yes indeed. in fact, there were a whole team of "decent mechs" that got
together to successfully describe exactly the information you seek -
when they wrote the service manual.
i know this is not what you want to hear dude, but the fact is, diesels
are much less forgiving than gasoline engines. if you don't follow
service procedures, particularly torques in the much more vibratory
diesel environment, you can have an extremely expensive learning curve
on your hands.
if you don't feel like buying the manual, and can't find a source
online, you can probably borrow one through you're local library's
inter-library lending system.
Thanks, actually, after spending some more time looking more closely, I
discovered that it is a completely normal spring loaded idler, just a great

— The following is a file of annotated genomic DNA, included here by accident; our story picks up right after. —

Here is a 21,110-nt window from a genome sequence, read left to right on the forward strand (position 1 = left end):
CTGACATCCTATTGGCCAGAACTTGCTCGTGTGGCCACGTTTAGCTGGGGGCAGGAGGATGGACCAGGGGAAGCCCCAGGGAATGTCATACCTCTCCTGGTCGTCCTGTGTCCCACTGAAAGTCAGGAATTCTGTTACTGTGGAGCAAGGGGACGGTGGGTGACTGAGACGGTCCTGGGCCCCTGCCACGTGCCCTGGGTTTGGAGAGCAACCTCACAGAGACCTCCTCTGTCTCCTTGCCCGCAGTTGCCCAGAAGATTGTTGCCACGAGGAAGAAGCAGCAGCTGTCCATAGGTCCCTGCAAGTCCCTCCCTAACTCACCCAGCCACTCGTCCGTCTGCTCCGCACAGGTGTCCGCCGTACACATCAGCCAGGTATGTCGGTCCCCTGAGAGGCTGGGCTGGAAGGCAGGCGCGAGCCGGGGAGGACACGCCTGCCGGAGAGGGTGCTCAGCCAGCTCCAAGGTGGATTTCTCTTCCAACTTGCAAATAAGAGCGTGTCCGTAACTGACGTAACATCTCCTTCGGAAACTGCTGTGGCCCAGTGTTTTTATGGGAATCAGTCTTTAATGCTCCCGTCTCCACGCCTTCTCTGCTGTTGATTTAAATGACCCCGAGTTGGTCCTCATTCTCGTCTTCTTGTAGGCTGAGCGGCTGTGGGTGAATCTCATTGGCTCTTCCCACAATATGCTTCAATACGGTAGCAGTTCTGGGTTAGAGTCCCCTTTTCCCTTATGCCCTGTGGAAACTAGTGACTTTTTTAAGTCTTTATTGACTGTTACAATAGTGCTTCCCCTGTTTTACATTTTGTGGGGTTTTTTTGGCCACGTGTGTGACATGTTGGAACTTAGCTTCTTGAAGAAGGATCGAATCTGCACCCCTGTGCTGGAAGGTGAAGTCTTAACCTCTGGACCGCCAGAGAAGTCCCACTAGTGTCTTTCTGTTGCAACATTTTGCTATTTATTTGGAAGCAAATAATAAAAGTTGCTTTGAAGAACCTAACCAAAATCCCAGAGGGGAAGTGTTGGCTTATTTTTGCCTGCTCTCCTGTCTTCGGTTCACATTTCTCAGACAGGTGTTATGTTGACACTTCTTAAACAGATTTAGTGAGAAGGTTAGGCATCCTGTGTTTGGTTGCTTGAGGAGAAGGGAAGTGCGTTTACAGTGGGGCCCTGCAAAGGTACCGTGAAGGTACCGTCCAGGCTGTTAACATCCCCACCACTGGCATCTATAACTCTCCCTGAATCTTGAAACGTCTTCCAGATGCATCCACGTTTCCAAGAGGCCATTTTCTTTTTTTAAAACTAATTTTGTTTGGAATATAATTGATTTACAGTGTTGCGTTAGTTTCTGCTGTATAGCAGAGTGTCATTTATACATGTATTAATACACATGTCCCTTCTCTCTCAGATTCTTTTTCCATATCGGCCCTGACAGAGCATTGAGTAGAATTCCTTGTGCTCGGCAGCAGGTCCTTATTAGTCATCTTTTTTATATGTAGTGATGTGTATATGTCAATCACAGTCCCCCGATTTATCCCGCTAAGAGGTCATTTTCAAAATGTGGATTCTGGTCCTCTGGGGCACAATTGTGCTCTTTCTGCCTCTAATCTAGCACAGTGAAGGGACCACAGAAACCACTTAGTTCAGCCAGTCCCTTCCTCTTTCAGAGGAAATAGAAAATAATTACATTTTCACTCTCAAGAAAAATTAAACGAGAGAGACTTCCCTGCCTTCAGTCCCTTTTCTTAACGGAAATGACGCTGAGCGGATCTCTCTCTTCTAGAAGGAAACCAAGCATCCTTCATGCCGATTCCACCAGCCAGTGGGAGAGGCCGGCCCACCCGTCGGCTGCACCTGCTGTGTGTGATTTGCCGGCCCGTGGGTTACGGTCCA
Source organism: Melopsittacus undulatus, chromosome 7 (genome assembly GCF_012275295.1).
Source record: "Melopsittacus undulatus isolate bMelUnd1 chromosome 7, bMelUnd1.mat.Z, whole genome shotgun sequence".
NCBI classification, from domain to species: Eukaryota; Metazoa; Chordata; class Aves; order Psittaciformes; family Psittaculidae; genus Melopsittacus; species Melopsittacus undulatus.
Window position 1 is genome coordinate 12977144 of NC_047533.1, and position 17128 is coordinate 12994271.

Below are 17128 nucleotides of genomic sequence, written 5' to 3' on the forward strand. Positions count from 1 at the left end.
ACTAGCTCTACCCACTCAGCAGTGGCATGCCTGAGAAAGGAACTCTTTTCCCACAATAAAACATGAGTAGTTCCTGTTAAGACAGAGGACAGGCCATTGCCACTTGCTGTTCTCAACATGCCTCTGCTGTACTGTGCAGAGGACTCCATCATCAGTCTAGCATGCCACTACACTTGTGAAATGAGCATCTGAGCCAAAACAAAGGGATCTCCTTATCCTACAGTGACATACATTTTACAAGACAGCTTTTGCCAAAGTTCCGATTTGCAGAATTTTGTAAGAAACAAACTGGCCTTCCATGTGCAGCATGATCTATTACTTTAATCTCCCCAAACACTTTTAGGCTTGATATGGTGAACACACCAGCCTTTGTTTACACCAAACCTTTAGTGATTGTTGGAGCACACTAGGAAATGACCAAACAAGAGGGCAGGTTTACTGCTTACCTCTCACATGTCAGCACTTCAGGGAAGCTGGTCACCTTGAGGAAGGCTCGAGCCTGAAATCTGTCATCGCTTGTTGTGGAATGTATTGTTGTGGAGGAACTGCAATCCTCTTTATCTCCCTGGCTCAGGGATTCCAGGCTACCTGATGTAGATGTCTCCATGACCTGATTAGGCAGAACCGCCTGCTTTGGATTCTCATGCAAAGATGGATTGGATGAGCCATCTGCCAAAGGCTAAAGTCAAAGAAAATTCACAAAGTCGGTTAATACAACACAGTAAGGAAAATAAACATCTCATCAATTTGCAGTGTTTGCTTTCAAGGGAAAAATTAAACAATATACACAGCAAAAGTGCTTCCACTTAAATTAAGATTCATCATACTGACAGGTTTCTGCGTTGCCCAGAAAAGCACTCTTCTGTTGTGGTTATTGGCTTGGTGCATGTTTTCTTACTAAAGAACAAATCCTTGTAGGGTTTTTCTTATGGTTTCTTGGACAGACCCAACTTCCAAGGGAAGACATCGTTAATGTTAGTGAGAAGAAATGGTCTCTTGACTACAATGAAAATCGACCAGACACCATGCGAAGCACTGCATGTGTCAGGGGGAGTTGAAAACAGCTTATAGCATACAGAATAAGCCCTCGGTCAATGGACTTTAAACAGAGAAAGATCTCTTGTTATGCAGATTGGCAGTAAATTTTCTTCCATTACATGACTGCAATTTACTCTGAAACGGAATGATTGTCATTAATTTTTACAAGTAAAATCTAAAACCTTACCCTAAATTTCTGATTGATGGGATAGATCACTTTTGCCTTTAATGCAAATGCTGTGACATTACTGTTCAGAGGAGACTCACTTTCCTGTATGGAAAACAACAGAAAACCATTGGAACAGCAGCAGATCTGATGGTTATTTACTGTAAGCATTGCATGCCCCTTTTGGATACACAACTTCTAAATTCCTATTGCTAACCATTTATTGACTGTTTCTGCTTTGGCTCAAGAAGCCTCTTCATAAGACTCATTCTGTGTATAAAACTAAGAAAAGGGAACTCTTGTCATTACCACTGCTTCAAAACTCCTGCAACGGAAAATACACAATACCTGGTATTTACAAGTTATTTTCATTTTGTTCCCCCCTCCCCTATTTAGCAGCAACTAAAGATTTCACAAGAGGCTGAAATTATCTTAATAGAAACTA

deal more force needed to push against the spring than I've experienced
before (had to make up an extension on a 14mm ring spanner).
I see this is a diesel. North America, where I live, has no Honda diesels.
But if the belt system is constructed like most other newer Hondas, you put
a long wrench on the tensioner pulley, and use that to lever the tensioner
inwards to relieve tension on the belt. The tensioner is unlikely to move
just by pushing on the belt with your hand.
The tensioner has a wear gauge consisting of a couple of marks on its top
surfaces that need to be in alignment for the belt to be considered still-
good. See if you can find those marks.
For reasons of wear gauge calibration, the use of an OEM Honda serpentine
belt is highly recommended.
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